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Re: dash.el [was: Re: Imports / inclusion of s.el into Emacs]

From: Phillip Lord
Subject: Re: dash.el [was: Re: Imports / inclusion of s.el into Emacs]
Date: Sun, 10 May 2020 12:58:12 +0100
User-agent: Gnus/5.13 (Gnus v5.13) Emacs/27.0.90 (gnu/linux)

Richard Stallman <address@hidden> writes:

> [[[ To any NSA and FBI agents reading my email: please consider    ]]]
> [[[ whether defending the US Constitution against all enemies,     ]]]
> [[[ foreign or domestic, requires you to follow Snowden's example. ]]]
>   > I tried to find that compromise again, all I found was "See my message
>   > to Stefan for a change that would make s.el ok to add." but could not
>   > find this message. If you would be so kind as to quote Richard again
>   > so I have his perspective.
> I proposed to prefix the function names with 'clo' on the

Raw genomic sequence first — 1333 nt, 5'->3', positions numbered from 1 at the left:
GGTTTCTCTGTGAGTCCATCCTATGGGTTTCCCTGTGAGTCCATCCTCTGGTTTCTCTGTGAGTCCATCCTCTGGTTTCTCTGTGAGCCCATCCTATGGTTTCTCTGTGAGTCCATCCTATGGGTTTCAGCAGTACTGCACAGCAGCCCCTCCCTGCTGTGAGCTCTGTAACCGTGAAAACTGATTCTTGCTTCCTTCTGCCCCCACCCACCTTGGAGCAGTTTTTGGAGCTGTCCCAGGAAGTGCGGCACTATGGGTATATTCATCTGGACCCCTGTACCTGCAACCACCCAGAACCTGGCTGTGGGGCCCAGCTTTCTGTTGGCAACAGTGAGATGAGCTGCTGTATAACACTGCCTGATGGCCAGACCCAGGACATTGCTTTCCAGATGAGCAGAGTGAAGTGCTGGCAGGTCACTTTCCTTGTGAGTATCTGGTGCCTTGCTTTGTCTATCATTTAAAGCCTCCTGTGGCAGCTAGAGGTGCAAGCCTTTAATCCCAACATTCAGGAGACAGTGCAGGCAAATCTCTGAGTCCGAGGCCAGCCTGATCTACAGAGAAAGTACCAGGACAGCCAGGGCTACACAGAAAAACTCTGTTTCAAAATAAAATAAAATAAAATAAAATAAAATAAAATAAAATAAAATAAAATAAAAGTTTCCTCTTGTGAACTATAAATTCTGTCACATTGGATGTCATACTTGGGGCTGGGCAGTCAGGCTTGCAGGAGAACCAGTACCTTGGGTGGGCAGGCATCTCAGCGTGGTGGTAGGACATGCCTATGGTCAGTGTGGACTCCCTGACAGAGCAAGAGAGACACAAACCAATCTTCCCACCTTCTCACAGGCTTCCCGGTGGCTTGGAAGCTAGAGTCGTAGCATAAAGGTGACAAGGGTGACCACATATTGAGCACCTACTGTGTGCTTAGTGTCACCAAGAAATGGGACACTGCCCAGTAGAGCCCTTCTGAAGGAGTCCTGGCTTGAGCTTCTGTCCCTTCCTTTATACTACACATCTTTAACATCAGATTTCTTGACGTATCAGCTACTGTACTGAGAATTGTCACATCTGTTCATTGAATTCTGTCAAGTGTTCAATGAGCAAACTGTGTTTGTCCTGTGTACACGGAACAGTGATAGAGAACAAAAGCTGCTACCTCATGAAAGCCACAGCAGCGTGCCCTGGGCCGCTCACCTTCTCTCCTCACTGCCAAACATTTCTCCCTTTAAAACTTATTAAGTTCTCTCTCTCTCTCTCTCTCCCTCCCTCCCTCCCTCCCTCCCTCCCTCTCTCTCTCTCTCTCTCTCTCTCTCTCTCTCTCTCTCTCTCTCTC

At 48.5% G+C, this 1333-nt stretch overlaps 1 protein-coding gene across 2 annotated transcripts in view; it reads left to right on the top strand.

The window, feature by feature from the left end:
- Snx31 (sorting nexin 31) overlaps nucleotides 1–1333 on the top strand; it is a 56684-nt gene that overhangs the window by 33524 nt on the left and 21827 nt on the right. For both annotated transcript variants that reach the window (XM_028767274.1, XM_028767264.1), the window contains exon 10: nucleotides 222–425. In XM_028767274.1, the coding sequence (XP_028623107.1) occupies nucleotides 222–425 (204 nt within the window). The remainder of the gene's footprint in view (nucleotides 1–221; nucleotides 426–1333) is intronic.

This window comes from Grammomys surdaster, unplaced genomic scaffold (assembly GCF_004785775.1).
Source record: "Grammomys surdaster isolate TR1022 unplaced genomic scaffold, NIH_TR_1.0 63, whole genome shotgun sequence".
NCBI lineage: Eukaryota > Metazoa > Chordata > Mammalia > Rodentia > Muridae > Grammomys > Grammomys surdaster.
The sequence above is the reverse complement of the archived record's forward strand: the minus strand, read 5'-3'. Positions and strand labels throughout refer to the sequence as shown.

> understanding that the names it defines are inspired by Clojure.  I
> said this would result in names such as 'clostring-prepend', because a
> message I had read had led me to think that they started with
> 'string-'.
> But maybe I was misled by what I had read.  Do they actually start with 's-'?
> If so, I still propose the same compromise, prefixing with 'clo', but
> it would result in names starting with 'clos-'.
> Would you like to send me the API documentation of s.el?

The s.el API is actually quite a bit richer than that of
clojure. Indeed, I found at least one non-standard clojure library that
looks like s.el. So I think the logic is flowing the other way.

So "clostring-prepend" doesn't really achieve anything other than making
it unreadable. Magnar's clever choice of naming is, I think, one of the
reasons people like his libraries. Why change a feature and turn it into


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